(Vinalhaven, North Haven, Islesboro, Matinicus, Monhegan)
Secluded. Natural. Wild. These are some ways to describe Maine’s “unbridged” islands of Vinalhaven, North Haven, Islesboro, Matinicus, and Monhegan. Scattered along Maine’s coast, these islands offer the natural beauty of Maine without all of the hustle and bustle.
These islands are best known for their vacation appeal. Travel by ferry, sailboat, powerboat, or plane to one of their rocky coasts. Enjoy the wilderness all around you. Explore these islands without feeling like a tourist—that’s their magic.
Home prices on these islands range from $500k to over $5 million. Because these islands are primarily destination locations, many people tend to buy or build beautiful vacation or “rusticator” homes with ample land and incredible views. Islands were historic for native cultures, fishing, and granite quarry sources.
There’s a lot of pride behind the people who live on or visit these islands—pride in their history, community, and lifestyle. People here value their communities and their natural surroundings and want to preserve them. There’s also a slower pace of life—one that emphasizes the joys of a sailing wind and quiet mornings on the water.
These islands are home to a variety of people. There are young families, retirees, working-class, and those that summer only. The strong community makes it a great place for families, while the quiet, slow pace of life is ideal for older people. No matter who they are, the locals are proud to live here.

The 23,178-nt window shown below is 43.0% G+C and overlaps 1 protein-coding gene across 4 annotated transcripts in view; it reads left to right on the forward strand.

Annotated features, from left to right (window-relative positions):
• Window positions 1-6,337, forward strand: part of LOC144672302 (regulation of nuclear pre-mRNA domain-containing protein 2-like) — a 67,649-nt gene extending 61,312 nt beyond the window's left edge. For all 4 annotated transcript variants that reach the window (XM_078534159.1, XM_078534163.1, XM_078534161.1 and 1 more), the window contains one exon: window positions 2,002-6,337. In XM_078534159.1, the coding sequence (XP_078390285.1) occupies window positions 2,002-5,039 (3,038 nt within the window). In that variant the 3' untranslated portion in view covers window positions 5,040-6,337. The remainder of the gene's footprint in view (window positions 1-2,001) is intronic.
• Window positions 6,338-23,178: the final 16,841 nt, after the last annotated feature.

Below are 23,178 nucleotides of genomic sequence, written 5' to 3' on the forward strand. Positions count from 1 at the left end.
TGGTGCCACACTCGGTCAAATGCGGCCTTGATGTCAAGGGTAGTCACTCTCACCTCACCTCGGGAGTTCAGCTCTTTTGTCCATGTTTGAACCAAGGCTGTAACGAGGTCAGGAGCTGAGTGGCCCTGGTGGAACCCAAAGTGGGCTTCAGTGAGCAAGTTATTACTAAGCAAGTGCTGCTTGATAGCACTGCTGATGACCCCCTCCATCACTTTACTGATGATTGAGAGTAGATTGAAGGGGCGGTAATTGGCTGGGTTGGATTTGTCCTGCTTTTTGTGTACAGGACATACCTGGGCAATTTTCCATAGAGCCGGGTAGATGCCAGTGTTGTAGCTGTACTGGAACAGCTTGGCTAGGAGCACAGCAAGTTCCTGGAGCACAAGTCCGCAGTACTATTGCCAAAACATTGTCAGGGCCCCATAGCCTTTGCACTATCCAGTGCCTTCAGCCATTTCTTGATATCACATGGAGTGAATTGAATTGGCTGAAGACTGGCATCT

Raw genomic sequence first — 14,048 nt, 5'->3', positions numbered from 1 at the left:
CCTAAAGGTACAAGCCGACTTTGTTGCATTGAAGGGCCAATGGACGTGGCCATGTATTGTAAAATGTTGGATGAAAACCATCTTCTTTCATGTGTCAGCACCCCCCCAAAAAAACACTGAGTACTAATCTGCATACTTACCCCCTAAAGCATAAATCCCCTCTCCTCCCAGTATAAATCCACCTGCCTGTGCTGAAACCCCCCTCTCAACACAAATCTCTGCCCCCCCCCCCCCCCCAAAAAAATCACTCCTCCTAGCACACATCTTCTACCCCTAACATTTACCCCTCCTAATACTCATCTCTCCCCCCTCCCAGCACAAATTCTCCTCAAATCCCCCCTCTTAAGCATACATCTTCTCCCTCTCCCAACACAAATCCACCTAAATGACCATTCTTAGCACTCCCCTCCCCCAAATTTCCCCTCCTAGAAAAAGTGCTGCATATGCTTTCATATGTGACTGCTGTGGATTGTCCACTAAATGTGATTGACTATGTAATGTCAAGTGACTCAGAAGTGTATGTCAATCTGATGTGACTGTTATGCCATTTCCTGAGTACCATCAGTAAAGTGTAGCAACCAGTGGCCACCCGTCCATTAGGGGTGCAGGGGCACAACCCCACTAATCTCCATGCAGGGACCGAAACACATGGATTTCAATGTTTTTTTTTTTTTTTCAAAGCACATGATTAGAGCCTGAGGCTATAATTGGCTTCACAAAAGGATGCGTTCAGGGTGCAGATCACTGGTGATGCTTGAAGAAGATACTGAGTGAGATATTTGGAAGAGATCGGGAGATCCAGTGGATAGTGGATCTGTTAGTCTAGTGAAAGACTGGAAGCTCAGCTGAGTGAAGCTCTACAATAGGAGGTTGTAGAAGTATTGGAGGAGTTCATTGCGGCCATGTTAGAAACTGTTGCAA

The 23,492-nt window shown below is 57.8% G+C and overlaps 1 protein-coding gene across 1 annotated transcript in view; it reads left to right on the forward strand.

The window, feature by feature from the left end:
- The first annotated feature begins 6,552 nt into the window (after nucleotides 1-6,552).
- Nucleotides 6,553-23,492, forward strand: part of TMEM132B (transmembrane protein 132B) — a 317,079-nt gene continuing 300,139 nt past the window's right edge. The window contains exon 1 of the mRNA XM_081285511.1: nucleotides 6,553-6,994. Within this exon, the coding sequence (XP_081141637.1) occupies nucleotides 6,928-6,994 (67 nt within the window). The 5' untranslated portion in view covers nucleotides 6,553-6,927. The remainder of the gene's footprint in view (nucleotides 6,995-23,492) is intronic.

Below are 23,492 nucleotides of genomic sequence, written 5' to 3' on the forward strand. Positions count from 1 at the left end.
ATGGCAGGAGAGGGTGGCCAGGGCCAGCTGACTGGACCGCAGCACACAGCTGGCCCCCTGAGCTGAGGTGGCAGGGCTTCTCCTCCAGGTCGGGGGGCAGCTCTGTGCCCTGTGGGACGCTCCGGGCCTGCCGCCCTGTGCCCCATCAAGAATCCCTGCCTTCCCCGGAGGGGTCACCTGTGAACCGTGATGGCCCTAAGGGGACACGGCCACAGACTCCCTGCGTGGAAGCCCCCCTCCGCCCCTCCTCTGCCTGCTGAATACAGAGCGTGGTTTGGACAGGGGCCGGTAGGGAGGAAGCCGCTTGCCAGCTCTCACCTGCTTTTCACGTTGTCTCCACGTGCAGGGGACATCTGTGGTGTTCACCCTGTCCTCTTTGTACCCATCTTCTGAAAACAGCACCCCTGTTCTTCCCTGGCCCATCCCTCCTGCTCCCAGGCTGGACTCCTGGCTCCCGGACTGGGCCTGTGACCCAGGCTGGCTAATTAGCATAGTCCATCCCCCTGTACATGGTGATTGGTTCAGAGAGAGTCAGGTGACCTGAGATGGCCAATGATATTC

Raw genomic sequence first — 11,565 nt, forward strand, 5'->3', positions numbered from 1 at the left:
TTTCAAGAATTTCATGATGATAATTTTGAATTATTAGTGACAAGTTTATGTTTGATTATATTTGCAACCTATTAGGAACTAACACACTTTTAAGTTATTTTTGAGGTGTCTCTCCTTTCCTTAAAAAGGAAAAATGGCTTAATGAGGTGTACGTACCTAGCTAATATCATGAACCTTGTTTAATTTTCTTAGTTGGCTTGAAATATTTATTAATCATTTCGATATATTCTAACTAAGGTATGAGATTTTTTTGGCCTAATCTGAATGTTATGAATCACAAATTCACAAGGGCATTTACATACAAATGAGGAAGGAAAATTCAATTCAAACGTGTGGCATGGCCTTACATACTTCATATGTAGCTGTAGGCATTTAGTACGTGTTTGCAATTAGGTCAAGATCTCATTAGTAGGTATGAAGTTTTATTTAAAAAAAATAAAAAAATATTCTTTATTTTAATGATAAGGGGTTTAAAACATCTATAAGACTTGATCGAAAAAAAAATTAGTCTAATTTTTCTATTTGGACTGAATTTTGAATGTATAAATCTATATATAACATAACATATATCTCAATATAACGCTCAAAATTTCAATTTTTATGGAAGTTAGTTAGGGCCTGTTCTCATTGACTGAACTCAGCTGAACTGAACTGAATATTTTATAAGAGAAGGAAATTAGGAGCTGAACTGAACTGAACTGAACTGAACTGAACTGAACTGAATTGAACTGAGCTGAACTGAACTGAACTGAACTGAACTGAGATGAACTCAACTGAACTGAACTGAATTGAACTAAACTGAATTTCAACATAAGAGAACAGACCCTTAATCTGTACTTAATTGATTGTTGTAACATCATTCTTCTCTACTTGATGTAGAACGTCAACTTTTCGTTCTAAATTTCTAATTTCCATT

Their rich histories define these island communities. While they may not be home to dozens of restaurants and shops, they are home to community-oriented spaces and places.
Vinalhaven was home to renowned artist Robert Indiana. His grand home sits in the middle of the island’s downtown area. Since his passing, there has been an effort to convert the house into a museum. Fans of art can stop by the Monhegan Museum, where some of sailor Rockwell Kent’s paintings are proudly displayed. Also on Vinalhaven is the historic Star of Hope Building—originally a congregation site for the local group “Independent Order of Odd Fellows.”
All of these islands have one thing in common: sailing. There’s no better place for sailing than Penobscot Bay. Explore the more than 40 miles of the waterfront as you stop in small, welcoming harbors. Tie up your boat and explore the quaint “downtown” areas on each island. Pack a picnic and prepare for a gorgeous sunset. Penobscot Bay is the ideal summer location.
The Islands are home to a number of excellent schools. Top educational opportunities include:
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